Social networking.

If you have a profile on sites such as Ecademy and LinkedIn, it’s easy to spend hours each day on and off the site responding to requests to link. Set aside some time each week for social networking and respond to invitations then. Also user this time to seek out new connections of your own, join and post to groups, etc.

Managing Your Own Workload – Marketing Activities

Happy New Year! Are you sitting comfortably? Then we’ll begin…

Writing your blog.

The same writing advice applies here as it does to newsletters but with the added bonus that you can schedule your posts for in advance. I’m actually writing this on the 30th October but you’ll be reading it weeks later!

Managing Your Own Workload – Marketing Activities

Writing your newsletter.

If you write a newsletter, be it weekly, monthly or whatever, try to write in blocks. It can be hard to find a quiet time to sit and write but when you do, often you feel like you could write for hours. Do it when you feel inspired and then split the content over several newsletters.

Now get packed up and close the office for Christmas and we’ll see you in the New Year!

Managing Your Own Workload – Admin Activities

Create checklists.

Have checklists for every process in your business. For example, when you take on a new client, have a checklist that prompts you to check you have received back the signed contract, you have sent your Welcome Pack, you have set up an appropriate email address, you have their stationery, etc. This saves time and prevents things being forgotten.

Managing Your Own Workload – Admin Activities

Back everything up.

If you’ve ever deleted something accidentally or suffered a computer crash, you won’t need to be told about this. Back everything up at least once a day. I use Carbonite and it automatically backs up my whole system everyday at 6pm. Then if I lose something or my system dies, I have a copy of everything easily accessible online.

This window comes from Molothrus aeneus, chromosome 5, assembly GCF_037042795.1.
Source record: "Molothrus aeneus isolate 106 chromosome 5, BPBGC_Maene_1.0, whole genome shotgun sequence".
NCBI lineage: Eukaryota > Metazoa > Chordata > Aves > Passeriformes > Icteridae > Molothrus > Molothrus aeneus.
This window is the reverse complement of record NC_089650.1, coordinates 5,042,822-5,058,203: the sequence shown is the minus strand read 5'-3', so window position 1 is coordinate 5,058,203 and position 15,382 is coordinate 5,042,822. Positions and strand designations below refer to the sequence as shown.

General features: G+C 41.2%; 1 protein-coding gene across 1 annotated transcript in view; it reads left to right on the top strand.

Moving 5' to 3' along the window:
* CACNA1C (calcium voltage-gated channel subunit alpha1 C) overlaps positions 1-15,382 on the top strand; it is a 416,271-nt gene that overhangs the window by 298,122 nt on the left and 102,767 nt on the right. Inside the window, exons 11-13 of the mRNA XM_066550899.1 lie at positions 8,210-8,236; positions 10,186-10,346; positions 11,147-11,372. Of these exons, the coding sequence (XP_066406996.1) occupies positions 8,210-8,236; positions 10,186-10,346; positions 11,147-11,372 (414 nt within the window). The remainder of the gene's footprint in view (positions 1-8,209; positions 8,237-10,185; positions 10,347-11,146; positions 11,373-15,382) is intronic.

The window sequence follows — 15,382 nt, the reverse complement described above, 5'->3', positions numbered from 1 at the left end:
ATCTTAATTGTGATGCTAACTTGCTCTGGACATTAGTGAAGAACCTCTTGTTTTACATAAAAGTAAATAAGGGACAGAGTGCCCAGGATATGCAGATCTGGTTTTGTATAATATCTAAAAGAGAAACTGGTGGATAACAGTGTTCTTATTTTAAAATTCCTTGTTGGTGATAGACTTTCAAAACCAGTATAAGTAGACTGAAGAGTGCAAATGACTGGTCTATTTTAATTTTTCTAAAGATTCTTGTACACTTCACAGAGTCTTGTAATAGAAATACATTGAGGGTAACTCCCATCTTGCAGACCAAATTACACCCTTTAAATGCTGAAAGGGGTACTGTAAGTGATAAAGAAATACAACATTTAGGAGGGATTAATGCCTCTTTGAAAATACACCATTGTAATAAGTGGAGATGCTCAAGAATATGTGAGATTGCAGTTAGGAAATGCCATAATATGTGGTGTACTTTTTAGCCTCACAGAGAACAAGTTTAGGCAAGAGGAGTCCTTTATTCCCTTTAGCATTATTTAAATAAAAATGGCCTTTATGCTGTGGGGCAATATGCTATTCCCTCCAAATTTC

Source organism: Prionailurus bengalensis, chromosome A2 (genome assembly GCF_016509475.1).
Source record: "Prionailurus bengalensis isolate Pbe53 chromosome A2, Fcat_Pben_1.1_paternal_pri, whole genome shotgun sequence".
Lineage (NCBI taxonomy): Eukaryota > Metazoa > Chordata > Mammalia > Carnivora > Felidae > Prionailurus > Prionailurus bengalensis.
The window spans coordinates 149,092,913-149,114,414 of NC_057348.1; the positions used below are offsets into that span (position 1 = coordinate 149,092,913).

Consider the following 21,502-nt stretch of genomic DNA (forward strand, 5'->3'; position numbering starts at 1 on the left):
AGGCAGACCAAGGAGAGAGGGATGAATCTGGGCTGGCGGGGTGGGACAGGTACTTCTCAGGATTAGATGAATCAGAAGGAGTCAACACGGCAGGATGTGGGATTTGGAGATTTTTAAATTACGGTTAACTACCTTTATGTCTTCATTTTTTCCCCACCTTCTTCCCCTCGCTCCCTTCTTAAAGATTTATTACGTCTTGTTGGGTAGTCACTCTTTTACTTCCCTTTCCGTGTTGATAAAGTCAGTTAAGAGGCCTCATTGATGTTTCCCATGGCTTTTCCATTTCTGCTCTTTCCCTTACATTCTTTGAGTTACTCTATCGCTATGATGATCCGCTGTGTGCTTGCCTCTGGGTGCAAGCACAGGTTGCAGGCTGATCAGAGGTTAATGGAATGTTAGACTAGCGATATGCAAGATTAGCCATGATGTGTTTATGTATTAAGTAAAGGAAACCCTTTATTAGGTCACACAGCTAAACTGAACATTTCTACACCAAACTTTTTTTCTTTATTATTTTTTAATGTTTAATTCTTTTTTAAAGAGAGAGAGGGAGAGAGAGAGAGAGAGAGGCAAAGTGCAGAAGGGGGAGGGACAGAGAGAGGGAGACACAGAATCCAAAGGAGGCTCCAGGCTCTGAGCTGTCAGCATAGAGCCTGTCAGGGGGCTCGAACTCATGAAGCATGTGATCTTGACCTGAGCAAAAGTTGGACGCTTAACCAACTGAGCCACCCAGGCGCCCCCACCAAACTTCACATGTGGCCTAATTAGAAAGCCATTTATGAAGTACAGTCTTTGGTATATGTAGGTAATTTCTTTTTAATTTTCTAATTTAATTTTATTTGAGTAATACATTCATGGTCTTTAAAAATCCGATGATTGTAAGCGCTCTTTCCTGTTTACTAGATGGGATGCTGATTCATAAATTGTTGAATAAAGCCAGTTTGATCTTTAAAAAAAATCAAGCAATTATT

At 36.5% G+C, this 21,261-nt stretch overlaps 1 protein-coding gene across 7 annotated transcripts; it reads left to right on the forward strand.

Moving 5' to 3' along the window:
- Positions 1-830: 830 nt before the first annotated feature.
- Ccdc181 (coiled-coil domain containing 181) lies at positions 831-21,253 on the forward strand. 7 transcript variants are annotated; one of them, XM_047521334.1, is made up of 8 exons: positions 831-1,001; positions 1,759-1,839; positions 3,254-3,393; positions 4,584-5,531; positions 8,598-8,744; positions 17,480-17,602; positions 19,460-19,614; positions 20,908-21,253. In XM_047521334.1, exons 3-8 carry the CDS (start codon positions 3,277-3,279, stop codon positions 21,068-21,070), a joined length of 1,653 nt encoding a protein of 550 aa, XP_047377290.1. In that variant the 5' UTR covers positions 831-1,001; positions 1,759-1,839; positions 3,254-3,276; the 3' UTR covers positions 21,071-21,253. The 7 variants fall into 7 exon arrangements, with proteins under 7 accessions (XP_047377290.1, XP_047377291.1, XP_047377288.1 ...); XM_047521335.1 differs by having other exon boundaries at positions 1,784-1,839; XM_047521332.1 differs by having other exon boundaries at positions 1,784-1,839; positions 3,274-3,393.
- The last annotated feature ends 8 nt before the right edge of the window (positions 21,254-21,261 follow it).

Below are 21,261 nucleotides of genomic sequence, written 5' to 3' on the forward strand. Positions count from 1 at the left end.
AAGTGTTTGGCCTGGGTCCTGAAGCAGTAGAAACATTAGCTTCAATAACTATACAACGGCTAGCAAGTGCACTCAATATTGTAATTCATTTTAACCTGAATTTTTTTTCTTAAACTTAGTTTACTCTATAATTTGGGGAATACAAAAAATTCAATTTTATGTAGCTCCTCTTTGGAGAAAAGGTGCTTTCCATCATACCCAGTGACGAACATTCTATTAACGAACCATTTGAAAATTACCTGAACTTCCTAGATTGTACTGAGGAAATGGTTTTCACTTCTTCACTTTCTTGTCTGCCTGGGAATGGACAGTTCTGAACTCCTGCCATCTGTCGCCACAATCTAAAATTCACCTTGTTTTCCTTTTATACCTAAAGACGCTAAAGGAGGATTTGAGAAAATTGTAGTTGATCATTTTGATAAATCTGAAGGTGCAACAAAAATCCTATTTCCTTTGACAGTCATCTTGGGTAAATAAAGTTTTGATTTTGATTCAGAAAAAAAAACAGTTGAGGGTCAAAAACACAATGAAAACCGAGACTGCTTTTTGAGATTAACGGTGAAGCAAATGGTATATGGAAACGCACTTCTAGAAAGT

Managing Your Own Workload – Admin Activities

Sort your emails.

Hands up who has an inbox with more than 10 emails in it? If you have, it can be a huge waste of time trying to find what you are looking for and the clutter can be overwhelming. Have files for incoming email and set up rules for all mail that can be dealt with later so that it goes directly to those files.

Managing Your Own Workload

When you are a virtual assistant, especially when your practice is becoming full, you spend a lot of time juggling your schedule so you can fit in all the needs and requirements of all your various clients. As you become more and more busy with client work, it is often easy to forget to schedule in time for the workload associated with running your own business. Tasks such as keeping up with your book keeping and invoicing, making time for your marketing activities and getting outside of the front door to do some networking often fall by the wayside.

If you let these things get away from you, they can quickly become the downfall of your business. I mean, there’s no point in working your fingers to the bone if you aren’t invoicing your clients, or lose track if you’re being paid on time. If you stop marketing your business, what happens if you lose your main clients? With marketing it takes a long time to build the momentum back up again. And if you have stopped networking, a lot of your old contacts will simply assume you have gone out of business. Not a great impression for them to have of your business.

The following series offers some simple steps that you can schedule into your working week to effectively work on your business so that it remains healthy and robust.